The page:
SunnyHills ships stateside from Singapore and they even have a cute limited edition 2017 box adorned with chicks here.

Guo Tie (Pan Fried Dumpings)

Quality guo tie are easy to find in the frozen section, but I’m realizing that there is a certain taste to homemade versions that cannot be replicated. This was my first attempt at the Chinese potsticker or any Chinese dumpling, of which there are many varieties. (if you feel like nerding out on dumpling varieties, check out this Lucky Peach guide, complete with illustrations) So I learned during attempt #1 that making panfried dumplings is a definitely a process, as one can imagine, but so worth making if and when you have 2-3 hours to spare.

Being a fan of J. Kenji Lopez-Alt’s column on Serious Eats, I decided to go with his recipe over the ones in my home cookbooks. (sorry, Fuchsia Dunlop, sorry Ken Hom, I’ll try your versions next time)

Making the dough is as easy as can be. If you are used to pie crust and tortillas and such, you’ll have no problem here- only flour and boiling water are combined in a food processor and left to rest. The filling is a little more difficult to pinpoint. The salt and spice ratios are said to be starting points in the recipe. It calls for you to heat up a small bit of filling and taste, making salt and other adjustments here before moving on. I decided to simply go with the listed amounts, leaving me with a slightly under-salted and under-spiced batch. Nothing terrible, and a little vinegar and chili oil made up for flavor in the end.

After the dough is rested, it’s time to roll out the dumplings. This is where recipes tend to differ on the technique: some call for rolling out a log rope of dough and cutting pieces from there. This recipe calls for rolling out tablespoon-sized balls from hunks of dough. Seems to be a matter of preference.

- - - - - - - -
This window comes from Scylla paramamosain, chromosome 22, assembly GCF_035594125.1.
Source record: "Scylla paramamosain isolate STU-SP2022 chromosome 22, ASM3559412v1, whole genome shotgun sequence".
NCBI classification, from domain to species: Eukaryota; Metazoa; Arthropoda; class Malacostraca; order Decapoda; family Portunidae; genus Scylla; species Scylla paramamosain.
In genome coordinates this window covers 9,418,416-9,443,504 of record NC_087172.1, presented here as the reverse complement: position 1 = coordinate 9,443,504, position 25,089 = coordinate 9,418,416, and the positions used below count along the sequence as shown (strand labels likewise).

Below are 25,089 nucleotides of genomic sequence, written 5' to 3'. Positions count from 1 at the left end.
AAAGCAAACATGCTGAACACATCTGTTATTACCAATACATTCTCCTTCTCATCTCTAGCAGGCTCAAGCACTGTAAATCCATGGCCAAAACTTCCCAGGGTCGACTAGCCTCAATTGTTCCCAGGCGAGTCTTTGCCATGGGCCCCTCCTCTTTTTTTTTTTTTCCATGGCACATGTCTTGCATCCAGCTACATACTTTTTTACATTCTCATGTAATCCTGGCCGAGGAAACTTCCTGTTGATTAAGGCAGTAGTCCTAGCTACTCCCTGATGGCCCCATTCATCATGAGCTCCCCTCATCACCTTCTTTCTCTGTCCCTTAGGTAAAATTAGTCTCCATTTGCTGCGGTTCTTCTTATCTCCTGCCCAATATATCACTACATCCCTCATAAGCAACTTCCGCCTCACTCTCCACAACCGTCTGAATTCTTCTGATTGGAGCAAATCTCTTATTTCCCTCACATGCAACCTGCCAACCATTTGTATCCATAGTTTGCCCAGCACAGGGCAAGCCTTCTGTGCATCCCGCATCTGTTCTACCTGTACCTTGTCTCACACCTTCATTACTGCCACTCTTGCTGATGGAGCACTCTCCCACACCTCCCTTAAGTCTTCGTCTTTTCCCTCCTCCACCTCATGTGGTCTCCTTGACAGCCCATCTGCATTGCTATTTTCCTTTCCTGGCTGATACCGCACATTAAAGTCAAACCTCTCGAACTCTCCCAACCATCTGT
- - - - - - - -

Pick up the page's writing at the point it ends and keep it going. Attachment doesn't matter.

Guo Tie01

The toughest part for me is the sealing off the dumpling edges. As you can see from the photos, I don’t have a perfect pleating technique down. This video from Anita Lo was super helpful and helped me struggle a little less mid-batch. Be nice and give me time, though- I think it’s only fair to get critical after the 3rd try.

The end result was a healthy amount of flavorful, super-fresh dumplings. They were perfect with a smashed cucumber salad on the side. (this one is courtesy of Fuchsia.) All I need to do next time is amp up the salt and spice blend- and practice my dumpling pleats, of course.

Guo Tie02Recipe Credit: J. Kenji Lopez-Alt, Serious Eats

Kitchen Mess: 3 out of 4. Flour, food processors, and raw pork equals a lot of clean-up.

Recommended For: Hungry dumpling fans on a lazy Sunday afternoon, Group Dinner Prep

Not Recommended For: Weeknight dinners.